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Massachusetts Agricultural Experiment Station

Development of Real-time PCR Methodology for the Rapid Enumeration of Low numbers of Salmonella and E. coli 0157:H7 in Ground Beef and Raw Vegetables Without Enrichment

There is a critical need in the meat processing and raw vegetable processing industries for the development of a rapid method for detection of infectious bacteria such as Salmonella and E. coli O157:H7 in such products well before shipping, so as to prevent infectious outbreaks and costly recalls.

DNA Data Capture from Armored Scale Insect Specimens Intercepted in Plant Quarantine

Armored scale insects include many destructive pests of orchard crops, forestry, horticulture, and agriculture, costing an estimated two billion dollars per year in the US. They also have an extraordinary tendency to be invasive. As of 2005, the US had 132 species of armored scale insects introduced from other countries, comprising fully 40% of armored scale species in the US. Most of these (64%) were considered pests. About one new invasive diaspidid species is detected in the U.S. every year.

Dormancy Release and Apical Dominance in Postharvest Potato: The Role of Auxin and Programmed Cell Death in Sprouting Induction

Potato (Solanum tuberosum L.) is an important crop in the United States and approximately 38,000 tons were produced in Massachusetts in 2006, with a value of $7.5M (National Agricultural Statistics Service, USDA). About 92-percent of the Massachusetts crop is consumed fresh or marketed as processed products, while 8-percent is re-used as seed tubers. Tuber sprouting during storage, caused by dormancy release of tuber buds, leads to undesirable loss of weight, turgidity and texture alterations.

Economic Experiments on the Defense of Common Pool Resources

This project aims to design and conduct economic laboratory experiments to investigate behavioral issues related to the defense of common pool resources from encroachment by outsiders. Common pool resources are assets -- often natural assets such as forests, fisheries and water supplies --t hat are managed by a group of users. These resources are prone to inefficient use because individuals tend toward over-exploitation relative to what would maximize the welfare of the group.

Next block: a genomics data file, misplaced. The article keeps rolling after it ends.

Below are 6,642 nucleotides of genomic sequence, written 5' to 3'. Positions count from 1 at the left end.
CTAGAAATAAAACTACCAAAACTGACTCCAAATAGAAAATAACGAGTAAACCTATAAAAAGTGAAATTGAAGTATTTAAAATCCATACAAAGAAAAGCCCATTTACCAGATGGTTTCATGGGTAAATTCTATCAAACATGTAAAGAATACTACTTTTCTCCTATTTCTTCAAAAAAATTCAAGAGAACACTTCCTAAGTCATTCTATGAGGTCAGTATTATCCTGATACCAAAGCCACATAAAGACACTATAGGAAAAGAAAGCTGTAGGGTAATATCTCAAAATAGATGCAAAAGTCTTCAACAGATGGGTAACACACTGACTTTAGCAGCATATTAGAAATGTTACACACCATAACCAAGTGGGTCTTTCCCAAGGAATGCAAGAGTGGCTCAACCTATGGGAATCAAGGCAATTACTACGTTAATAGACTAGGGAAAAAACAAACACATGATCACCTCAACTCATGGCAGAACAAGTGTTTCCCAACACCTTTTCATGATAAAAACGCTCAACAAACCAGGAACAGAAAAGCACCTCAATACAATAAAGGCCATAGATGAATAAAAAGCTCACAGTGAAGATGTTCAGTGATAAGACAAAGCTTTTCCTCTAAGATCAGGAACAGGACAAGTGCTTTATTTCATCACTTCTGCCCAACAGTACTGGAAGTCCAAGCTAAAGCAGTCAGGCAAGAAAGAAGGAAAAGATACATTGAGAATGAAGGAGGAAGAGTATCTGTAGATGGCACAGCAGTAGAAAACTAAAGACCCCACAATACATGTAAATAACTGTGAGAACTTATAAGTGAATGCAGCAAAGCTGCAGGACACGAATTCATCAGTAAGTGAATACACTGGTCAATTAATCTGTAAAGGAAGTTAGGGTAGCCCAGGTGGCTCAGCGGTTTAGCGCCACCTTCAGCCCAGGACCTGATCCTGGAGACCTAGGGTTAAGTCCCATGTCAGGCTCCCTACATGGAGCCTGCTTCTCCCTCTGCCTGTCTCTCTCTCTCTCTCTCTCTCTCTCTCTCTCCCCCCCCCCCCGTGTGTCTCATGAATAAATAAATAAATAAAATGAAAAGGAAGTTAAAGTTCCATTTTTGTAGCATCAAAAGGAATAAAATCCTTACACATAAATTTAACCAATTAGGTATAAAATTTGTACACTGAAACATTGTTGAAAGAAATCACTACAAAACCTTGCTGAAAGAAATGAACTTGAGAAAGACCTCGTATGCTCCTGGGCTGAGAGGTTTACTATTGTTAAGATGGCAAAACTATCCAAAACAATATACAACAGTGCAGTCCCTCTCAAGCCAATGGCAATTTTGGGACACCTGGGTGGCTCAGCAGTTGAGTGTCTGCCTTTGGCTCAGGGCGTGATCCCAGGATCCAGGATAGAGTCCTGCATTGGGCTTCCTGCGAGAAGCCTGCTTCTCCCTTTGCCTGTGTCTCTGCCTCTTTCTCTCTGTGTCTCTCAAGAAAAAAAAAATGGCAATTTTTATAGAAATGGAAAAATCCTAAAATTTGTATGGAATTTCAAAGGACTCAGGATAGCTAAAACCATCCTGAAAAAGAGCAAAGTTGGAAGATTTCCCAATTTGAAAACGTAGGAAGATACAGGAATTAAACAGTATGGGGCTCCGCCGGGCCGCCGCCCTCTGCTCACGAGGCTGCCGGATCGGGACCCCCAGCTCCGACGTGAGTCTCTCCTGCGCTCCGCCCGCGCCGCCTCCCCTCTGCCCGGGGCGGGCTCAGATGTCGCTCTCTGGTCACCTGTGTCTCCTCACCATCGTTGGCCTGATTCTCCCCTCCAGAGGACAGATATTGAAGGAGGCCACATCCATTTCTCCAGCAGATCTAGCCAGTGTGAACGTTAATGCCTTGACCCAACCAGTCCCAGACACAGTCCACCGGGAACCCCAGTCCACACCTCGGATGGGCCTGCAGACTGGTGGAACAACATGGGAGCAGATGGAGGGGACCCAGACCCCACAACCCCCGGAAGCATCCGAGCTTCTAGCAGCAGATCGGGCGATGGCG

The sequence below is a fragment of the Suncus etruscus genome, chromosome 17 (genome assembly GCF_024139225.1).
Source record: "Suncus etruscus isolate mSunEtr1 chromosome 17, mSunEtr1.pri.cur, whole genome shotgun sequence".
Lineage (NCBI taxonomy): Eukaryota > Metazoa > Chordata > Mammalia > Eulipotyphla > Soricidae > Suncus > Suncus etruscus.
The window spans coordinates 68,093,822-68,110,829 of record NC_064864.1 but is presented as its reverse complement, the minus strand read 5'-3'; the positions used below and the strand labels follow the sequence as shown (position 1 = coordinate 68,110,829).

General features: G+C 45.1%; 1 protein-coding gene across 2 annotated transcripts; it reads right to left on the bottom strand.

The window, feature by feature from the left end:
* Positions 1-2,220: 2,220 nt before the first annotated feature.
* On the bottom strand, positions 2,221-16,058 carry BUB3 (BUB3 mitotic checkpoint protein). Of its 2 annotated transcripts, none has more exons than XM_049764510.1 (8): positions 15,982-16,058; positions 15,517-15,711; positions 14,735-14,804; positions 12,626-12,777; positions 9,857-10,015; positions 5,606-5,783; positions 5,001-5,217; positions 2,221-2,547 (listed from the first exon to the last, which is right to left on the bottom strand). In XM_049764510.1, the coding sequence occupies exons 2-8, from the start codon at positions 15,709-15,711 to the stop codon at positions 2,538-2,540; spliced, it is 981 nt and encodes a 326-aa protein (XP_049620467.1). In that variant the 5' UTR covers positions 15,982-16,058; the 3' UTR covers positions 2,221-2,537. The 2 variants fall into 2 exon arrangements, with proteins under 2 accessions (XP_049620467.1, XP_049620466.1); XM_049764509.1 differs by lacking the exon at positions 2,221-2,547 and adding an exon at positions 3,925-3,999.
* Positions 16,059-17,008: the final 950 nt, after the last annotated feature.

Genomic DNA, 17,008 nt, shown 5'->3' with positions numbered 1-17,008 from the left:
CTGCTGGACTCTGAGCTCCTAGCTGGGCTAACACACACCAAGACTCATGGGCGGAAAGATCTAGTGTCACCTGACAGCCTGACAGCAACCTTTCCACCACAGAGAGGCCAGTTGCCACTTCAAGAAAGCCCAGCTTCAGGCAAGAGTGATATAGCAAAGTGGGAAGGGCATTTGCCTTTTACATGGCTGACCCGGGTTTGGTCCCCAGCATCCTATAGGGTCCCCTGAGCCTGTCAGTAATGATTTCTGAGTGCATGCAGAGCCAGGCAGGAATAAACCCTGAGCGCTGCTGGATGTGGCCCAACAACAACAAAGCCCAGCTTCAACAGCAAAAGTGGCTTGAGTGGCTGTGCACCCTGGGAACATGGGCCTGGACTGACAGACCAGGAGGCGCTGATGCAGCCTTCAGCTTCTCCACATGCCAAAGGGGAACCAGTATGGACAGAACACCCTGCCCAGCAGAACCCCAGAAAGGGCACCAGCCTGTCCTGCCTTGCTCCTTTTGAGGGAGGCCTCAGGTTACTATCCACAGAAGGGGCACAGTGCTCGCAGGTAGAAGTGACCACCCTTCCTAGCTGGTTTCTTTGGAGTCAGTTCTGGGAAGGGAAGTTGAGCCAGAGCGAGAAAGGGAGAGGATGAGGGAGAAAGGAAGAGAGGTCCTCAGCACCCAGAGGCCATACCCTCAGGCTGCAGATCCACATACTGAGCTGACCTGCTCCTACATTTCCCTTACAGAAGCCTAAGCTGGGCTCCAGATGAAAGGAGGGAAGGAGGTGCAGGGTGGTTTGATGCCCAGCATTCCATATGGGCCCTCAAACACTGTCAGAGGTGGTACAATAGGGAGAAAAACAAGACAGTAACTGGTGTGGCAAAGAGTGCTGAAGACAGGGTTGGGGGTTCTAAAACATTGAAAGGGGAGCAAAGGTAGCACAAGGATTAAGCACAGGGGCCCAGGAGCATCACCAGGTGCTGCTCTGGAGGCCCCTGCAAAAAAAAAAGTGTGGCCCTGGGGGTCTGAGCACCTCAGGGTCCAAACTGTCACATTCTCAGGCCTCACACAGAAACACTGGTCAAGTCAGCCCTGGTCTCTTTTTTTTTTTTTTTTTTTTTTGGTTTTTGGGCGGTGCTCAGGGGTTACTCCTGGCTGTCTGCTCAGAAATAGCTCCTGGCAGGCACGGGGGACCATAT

Economics of Individual and Collective Preparedness for Unpredictable, Global Threats in Population, Food and the Environment

This project focuses on the economics of coping with decision environment anomalies through preparedness. Approaches to decision making in the presence of global anomalies and the economic implications for individual and collective preparedness will be investigated.

Effect of Drought,Temperature, and Insect Resistant Turfgrass Cultivars on Pesticide-Laden Runoff from Vegetative Filter Strips

The sustainability of water resources and of green spaces will become increasingly important for quality of life in the future. The efficient utilization of turfgrasses to remediate organic pollutants in these efforts can be an important component of a sustainability strategy. Research has established that significant differences exist between plants in their remediation abilities: different abilities of plants to adsorb and absorb pollutants; different exudates being released from the root systems; and different microbial populations associated with roots of different plants.

Effects of Catch and Release Angling on the Physiology, Behavior and Survival of Striped Bass: Implications for Conservation and Management

Recreational angling is a popular leisure activity for residents and visitors in Massachusetts, with one of the most sought after species being striped bass. Many of the striped bass are released following capture because of regulations and a growing conservation ethic among anglers, however little is known about how stresses associated with the capture event impacts behavior and survival.

Effects of Common Pesticides and Chemicals on Mitochondrial Function

Mitochondria are critical for production of ATP, the energy currency of a cell, but glucose utilization varies greatly among cell types. Inherited mitochondrial disorders affect neural tissues most prominently revealing the vulnerability of these tissues. In mice, prolonged exposure to mitochondrial toxins can lead to symptoms that mimic Parkinson's disease. The mammary gland is a tissue that, in its resting state, has relatively modest energy requirements.

Effects of Fuels Reduction and Habitat Restoration on Native Bee Communities in Massachusetts Pitch-Pine Scrub Oak Barrens

Pitch pine-scrub oak barrens are a globally threatened, fire-dependent habitat that harbor numerous declining, rare, or imperiled plant and animal species. Threats to barrens include development, fragmentation, and fire exclusion which have reduced the extent of barrens communities to 10% of their original extent in western Massachusetts. Pitch pine-scrub oak (PPSO) forests are a significant contributor to the biodiversity of the Northeast.

Effects of Rotenone, a Commonly-Used Organic Pesticide on Mitochondrial Complex 1 Function and Altered Immune Responses

Mitochondria are cellular organelles which are often referred to as the "powerhouse" of the cell. Their many functions include generating the chemical energy utilized by cells, as well as roles in cell signaling, differentiation, cell growth and even cell death. It has been shown that chronic exposures to organic pesticides such as Rotenone, which inhibits mitochondrial function, can result in pathological conditions such as Parkinson's disease.


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